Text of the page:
Foreign worker rules affect La.
It’s rare when politicians actually brag they are pushing to keep work wages low for people, but that’s what the Louisiana congressional delegation is doing.
Of course, context is necessary, but Louisiana elected officials in Washington, D.C., are fighting to keep the U.S. Department of Labor from raising minimum wages for certain jobs. They’re touting their efforts.
This is about the federal H-2B guest worker program that offers temporary visas to migrant workers who largely come from Mexico and Central America for seasonal jobs.
In Louisiana, it means roughly 3,150 workers a year coming in for seafood, meat and sugar processing jobs, as well as for the construction, timber and hotel industries. Essentially, these are the jobs that the businesses contend few Americans are willing to take. The H-2B program is limited by law to a nationwide cap of 66,000 visas per year.
The Department of Labor wants to increase H-2B wages through revised calculations and guarantee that most of the wages are paid even if business production is unexpectedly or temporarily cut off. The Labor Department also wants to increase the amount of time required for businesses to recruit American employees.
The goal, which makes sense in theory, is designed to make the jobs more attractive to potential American workers in a nation coping with an unemployment rate of 8.2 percent.
As Labor Secretary Hilda Solis stated earlier this year, “The H-2B program is designed to help businesses when there is a temporary shortage of U.S. workers. The (new) rule … will ensure that the program is used as intended by making these jobs more accessible to U.S. workers and providing stronger protections for every worker.”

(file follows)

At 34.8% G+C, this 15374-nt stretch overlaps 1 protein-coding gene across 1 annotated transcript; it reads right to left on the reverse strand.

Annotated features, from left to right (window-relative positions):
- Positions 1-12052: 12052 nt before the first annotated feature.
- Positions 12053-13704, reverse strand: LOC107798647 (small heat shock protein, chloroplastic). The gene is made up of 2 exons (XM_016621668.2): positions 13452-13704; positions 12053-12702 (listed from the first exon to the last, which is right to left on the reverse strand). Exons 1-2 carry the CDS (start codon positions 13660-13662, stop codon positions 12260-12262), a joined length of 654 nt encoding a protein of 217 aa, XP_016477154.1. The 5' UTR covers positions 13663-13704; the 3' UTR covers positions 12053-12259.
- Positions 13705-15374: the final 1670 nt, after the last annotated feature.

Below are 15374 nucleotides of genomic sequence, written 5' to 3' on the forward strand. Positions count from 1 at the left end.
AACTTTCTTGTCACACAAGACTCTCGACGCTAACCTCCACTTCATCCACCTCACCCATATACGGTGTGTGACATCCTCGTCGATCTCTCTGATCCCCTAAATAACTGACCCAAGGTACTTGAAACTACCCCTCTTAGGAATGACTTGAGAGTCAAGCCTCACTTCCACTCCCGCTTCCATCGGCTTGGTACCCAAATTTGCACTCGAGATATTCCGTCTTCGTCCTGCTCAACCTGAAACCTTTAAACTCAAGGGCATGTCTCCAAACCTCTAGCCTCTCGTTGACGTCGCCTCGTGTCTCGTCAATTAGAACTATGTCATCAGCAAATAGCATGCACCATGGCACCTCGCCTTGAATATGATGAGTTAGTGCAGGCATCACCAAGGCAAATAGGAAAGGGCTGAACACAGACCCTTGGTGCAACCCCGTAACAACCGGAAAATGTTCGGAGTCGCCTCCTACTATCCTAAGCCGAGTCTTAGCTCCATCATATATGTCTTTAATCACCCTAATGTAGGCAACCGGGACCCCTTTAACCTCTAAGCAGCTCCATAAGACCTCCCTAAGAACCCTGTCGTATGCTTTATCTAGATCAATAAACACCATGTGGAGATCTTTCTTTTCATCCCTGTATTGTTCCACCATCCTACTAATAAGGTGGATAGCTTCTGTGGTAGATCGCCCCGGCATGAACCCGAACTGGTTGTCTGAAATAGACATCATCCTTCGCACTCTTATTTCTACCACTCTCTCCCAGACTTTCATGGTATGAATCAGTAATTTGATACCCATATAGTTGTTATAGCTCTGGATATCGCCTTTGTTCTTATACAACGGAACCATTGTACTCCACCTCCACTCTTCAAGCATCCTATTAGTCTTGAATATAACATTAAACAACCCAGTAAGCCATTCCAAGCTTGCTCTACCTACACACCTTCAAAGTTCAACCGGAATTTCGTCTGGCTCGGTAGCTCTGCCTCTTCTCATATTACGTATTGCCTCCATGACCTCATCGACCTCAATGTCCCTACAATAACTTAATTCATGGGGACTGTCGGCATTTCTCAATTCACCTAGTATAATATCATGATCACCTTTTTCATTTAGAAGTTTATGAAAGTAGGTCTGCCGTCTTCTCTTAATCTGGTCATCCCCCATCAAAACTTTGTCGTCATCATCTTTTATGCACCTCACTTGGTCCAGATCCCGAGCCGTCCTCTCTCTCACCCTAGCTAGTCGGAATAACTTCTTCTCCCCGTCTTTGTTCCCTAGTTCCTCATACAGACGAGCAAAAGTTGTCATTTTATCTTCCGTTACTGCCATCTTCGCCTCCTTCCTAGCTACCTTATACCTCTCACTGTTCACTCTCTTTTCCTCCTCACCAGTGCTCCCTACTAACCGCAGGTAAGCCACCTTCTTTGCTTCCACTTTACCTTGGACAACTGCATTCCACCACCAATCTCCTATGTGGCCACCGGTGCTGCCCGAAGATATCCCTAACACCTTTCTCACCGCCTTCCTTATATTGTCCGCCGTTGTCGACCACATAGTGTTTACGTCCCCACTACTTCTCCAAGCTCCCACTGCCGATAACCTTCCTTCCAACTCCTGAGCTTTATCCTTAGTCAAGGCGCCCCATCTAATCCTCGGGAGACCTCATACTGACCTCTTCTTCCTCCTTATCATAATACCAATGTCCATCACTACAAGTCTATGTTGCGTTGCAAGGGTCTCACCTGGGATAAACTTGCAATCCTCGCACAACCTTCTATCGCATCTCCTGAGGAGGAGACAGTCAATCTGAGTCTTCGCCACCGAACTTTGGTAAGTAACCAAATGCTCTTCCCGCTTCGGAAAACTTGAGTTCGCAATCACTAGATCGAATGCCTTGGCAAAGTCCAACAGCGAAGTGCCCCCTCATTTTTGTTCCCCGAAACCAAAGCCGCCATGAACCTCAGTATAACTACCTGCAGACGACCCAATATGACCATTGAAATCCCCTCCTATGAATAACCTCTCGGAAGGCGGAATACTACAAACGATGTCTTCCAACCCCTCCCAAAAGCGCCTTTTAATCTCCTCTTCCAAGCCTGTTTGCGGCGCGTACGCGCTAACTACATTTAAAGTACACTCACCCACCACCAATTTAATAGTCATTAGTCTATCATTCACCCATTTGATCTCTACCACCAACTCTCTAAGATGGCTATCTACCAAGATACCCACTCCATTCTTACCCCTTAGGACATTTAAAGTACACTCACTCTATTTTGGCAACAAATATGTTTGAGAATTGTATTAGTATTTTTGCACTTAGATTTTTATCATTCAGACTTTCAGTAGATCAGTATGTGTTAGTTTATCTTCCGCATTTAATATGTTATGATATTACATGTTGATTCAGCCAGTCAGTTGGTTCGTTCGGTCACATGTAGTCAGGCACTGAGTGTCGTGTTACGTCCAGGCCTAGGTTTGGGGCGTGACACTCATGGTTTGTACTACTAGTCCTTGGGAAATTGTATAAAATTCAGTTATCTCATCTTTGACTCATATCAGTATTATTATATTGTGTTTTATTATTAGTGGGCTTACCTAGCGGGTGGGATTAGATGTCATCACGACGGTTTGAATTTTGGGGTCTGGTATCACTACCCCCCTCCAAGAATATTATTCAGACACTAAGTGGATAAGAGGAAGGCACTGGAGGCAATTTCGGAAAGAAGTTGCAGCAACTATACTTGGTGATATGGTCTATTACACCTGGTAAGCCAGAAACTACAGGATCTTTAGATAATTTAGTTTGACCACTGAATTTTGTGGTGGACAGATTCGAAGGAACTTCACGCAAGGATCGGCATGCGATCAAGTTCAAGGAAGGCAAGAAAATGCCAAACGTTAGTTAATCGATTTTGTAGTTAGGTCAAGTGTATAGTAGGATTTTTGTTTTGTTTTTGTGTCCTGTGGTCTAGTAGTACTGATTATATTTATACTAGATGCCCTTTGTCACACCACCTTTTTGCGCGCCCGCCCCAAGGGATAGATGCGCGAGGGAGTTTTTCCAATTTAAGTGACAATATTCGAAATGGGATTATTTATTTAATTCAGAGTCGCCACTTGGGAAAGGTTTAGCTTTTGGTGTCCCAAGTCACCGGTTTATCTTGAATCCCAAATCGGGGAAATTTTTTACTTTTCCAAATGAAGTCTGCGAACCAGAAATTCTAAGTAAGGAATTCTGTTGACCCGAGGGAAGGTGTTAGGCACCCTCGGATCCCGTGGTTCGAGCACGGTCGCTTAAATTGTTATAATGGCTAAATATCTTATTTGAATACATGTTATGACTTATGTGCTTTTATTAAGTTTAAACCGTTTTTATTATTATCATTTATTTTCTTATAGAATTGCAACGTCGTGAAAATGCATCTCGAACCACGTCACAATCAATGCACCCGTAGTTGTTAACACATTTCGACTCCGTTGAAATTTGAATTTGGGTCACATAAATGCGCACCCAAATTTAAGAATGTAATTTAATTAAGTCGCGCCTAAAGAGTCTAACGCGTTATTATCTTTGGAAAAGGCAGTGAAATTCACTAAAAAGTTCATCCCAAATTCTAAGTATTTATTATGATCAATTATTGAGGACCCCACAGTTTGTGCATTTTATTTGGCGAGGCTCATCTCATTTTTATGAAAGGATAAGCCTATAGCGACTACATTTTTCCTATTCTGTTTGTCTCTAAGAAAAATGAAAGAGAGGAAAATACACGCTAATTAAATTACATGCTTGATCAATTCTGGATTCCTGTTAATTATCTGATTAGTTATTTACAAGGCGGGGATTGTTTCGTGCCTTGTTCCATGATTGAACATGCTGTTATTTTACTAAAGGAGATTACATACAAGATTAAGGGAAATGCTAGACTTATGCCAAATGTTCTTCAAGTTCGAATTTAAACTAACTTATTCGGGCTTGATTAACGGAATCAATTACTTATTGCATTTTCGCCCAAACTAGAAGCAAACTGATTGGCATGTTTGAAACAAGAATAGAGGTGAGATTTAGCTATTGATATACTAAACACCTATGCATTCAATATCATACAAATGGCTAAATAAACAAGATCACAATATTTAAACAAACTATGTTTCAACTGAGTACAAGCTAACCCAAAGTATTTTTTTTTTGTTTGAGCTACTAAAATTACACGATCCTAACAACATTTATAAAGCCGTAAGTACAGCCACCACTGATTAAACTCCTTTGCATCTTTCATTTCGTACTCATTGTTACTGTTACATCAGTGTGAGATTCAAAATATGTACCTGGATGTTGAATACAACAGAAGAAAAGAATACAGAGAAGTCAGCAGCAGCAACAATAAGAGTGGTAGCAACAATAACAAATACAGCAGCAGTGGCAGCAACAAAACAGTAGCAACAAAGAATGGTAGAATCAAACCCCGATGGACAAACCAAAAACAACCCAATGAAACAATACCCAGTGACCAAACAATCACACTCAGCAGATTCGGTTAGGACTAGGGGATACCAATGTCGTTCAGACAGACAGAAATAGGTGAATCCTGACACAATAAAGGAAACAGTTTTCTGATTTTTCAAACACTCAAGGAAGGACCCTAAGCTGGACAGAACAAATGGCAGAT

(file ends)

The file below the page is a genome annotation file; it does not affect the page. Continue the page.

But the Louisiana delegation and companies that utilize the H-2B program argue that the planned wage changes are too dramatic and would put plenty of Louisiana businesses in the crawfish processing and other industries out of business for good.
They want to keep most of the pay rates either at minimum wage or near the prevailing industry wage averages.
“We’re just trying to make sure the Department of Labor doesn’t get out of hand,” said U.S. Rep. Rodney Alexander, R-Quitman. “It would put them out of business.”
Alexander, who is helping lead the effort in the House, said it would be ridiculous to require a business to pay $17 an hour or so to someone planting trees in the forestry industry.
Democratic U.S. Sen. Mary Landrieu is on their side as well.
“Some changes in H-2B visa rules do not work for states with seafood industries that are family owned like those in Louisiana, Maryland and Alabama,” Landrieu said in an email response. “During the last few months, I’ve tried again and again to work through my concerns with the Department of Labor to no avail, which is why I voted to block both sets of rules …”
But Landrieu also wants you to know she is in favor of helping the workers too. “However, I’m committed to working with members on both sides of the aisle to root out abuses in the program and find ways to protect workers who come forward with verified allegations of abuse,” she added.
The delegation is quick to point out a March report from the LSU Agricultural Center that contended the planned rules changes would increase wages by 32.5 percent on average across all industries in Louisiana.
“The estimated increase in agricultural processing sector H-2B labor costs would increase by $13 million to $19.5 million per year, depending upon hours worked per week,” according to the report summary. “The estimated reduction in economic activity resulting from this wage increase is estimated to be $40.1 million to $60.2 million per year.”
The politicians argue those numbers would equate to businesses shutting their doors for good.
Currently, amendments are pending in federal legislation in the U.S. House and U.S. Senate attempting to stop the rules changes. Also, the rules are being challenged in federal court in Florida. So, everything, is very much still up in the air.
“It’s kind of in a holding pattern right now,” Alexander said. “But I certainly believe we have a better chance now than we did just a month ago.”
Jordan Blum is chief of The Advocate’s Washington bureau. His email address firstname.lastname@example.org.